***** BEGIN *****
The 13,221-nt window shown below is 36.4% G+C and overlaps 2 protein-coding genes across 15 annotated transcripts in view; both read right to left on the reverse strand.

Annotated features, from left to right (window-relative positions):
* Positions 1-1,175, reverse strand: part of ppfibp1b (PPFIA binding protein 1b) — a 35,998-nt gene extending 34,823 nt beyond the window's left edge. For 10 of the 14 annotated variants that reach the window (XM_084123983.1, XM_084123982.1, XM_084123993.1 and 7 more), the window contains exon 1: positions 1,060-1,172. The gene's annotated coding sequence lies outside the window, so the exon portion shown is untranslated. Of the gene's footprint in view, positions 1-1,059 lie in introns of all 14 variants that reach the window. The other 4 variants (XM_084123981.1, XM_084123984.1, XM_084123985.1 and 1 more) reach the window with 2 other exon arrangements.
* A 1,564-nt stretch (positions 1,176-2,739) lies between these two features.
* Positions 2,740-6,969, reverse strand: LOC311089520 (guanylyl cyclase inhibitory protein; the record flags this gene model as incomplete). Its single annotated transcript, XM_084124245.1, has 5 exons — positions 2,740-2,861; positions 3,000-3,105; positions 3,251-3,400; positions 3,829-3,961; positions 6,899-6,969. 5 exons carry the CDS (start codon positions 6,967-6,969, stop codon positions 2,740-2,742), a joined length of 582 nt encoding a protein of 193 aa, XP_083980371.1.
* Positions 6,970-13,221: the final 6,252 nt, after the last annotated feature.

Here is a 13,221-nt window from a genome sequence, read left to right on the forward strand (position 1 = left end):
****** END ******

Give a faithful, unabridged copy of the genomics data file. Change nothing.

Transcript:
The 13,221-nt window shown below is 36.4% G+C and overlaps 2 protein-coding genes across 15 annotated transcripts in view; both read right to left on the reverse strand.

Annotated features, from left to right (window-relative positions):
* Positions 1-1,175, reverse strand: part of ppfibp1b (PPFIA binding protein 1b) — a 35,998-nt gene extending 34,823 nt beyond the window's left edge. For 10 of the 14 annotated variants that reach the window (XM_084123983.1, XM_084123982.1, XM_084123993.1 and 7 more), the window contains exon 1: positions 1,060-1,172. The gene's annotated coding sequence lies outside the window, so the exon portion shown is untranslated. Of the gene's footprint in view, positions 1-1,059 lie in introns of all 14 variants that reach the window. The other 4 variants (XM_084123981.1, XM_084123984.1, XM_084123985.1 and 1 more) reach the window with 2 other exon arrangements.
* A 1,564-nt stretch (positions 1,176-2,739) lies between these two features.
* Positions 2,740-6,969, reverse strand: LOC311089520 (guanylyl cyclase inhibitory protein; the record flags this gene model as incomplete). Its single annotated transcript, XM_084124245.1, has 5 exons — positions 2,740-2,861; positions 3,000-3,105; positions 3,251-3,400; positions 3,829-3,961; positions 6,899-6,969. 5 exons carry the CDS (start codon positions 6,967-6,969, stop codon positions 2,740-2,742), a joined length of 582 nt encoding a protein of 193 aa, XP_083980371.1.
* Positions 6,970-13,221: the final 6,252 nt, after the last annotated feature.

Here is a 13,221-nt window from a genome sequence, read left to right on the forward strand (position 1 = left end):